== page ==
After translating numerous other perspectives, here is my take.
It’s hard to say what a “moderate” position on Six Four should be. In the early days and years after Six Four, it’s no exaggeration to say that the vast majority of Chinese were united in a single consensus: the students were heroes, and the government had behaved like fascists.
But as the years have moved on, as China’s economic and social development moved on from those early failed chaotic days… life has gone on, and attitudes have gradually shifted. I think this is perfectly understandable. Remember, the college students of 1989 are now approaching their 40s. This year’s entering class of university students were not even born during that fateful summer. The man who stood with Zhao Ziyang as he apologized to the fasting students on the square, now happens to be the beloved Premier of China.
Today, 19 years later, there’s a wide range of passionately held opinions. Many have argued that the goodness in today’s China would not exist if the student movement had succeeded; others argue the badness in today’s China would not exist if the government hadn’t suppressed the student movement. I can start by describing what the extreme positions are; these may be “extreme” in attitude, but it’s no exaggeration to say that many Chinese support each side. (Remember the “What kind of Chinese are you” quiz..?)
From those on the left, students broke the law by being on the square in the first place, and they never any intention of negotiation or compromise. They wanted revolution, and it was time to clear them off the square. Military force was the only justifiable reaction against those violent rioters and hooligans attacking PLA soldiers. From those on the right, students were protesting against an immoral and illegal government that lacked the authority to rule. Its use of force against unarmed civilians was a crime against humanity. We have plenty of videos and photos to support both sides of that argument.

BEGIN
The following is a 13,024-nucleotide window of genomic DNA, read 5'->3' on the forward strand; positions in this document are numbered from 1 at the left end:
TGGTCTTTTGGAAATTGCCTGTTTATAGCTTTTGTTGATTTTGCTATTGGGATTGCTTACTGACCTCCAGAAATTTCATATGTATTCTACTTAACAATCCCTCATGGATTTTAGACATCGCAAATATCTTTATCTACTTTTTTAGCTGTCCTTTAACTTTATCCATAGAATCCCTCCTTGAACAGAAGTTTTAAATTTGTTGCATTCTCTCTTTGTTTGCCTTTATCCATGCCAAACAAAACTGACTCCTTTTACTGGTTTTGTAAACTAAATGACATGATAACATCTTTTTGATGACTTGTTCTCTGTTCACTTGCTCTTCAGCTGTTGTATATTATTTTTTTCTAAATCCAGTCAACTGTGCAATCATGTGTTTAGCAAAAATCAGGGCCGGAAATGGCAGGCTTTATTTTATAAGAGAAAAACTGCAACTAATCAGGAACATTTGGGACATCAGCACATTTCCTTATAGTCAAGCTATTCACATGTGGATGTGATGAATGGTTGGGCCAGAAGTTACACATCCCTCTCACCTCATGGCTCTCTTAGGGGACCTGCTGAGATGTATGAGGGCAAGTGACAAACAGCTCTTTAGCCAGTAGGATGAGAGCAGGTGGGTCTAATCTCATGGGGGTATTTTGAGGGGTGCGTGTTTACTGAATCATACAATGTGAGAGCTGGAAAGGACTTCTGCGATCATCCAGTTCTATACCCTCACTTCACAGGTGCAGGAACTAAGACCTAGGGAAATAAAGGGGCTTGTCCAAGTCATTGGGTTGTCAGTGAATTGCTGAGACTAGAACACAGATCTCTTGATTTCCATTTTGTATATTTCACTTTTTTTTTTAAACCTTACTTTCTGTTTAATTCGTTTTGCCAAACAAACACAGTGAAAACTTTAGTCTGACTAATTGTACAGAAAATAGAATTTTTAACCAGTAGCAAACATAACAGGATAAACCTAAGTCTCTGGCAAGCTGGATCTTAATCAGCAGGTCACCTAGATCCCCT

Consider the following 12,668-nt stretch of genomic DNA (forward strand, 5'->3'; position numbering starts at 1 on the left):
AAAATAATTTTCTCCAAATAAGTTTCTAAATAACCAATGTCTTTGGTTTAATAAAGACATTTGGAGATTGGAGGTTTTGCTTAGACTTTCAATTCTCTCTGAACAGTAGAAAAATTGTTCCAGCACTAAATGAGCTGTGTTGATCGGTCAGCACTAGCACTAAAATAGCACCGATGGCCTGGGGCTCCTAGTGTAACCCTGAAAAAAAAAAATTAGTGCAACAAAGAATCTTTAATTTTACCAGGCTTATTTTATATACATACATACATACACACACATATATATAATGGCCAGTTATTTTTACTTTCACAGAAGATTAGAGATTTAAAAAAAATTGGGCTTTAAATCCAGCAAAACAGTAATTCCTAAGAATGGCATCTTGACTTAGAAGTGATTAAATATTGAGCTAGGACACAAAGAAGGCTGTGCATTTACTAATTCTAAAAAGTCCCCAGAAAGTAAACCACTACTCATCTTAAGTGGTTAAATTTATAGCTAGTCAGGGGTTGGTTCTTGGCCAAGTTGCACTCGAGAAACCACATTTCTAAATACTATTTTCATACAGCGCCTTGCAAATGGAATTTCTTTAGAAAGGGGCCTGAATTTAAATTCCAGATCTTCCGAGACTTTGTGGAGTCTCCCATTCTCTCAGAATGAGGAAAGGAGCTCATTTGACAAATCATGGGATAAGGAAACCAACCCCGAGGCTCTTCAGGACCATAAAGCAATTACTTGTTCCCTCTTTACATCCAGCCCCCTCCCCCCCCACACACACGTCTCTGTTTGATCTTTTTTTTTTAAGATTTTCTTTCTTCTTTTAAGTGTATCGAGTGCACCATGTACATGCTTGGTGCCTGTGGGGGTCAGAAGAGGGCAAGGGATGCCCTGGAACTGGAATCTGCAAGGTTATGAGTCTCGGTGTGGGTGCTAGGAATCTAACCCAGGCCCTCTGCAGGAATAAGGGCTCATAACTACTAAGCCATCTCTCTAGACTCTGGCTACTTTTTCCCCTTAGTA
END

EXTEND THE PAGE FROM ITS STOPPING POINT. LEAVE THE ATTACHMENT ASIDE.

It might also be a difference in perspective. Someone pointed out to me recently that the government tends to refer to these events as Eight Nine (the year), while the dissidents refer to them as Six Four (the actual clash). Why? Because the government sees the final violence as part of a long, extended (months long) political conflict that left it no other alternative. The dissidents, on the other hand, see the orgy of violence on that one night as being the one item that really matters, that really defines the government’s legacy.
I will go with those moderates who try to split the difference. It was a tragedy all around: the students were true patriots who grew out of control, but the government should have found some other way to resolve the situation. I mourn all of those who died as victims of a political game: PLA soldiers and student protesters. Hopefully, China has learned a valuable lesson about the dangers of a chaotic populist movement led by self-serving student “leaders”. I’d like to think Wen Jiabao agrees with me, but it’s sad that China still can not discuss this issue directly.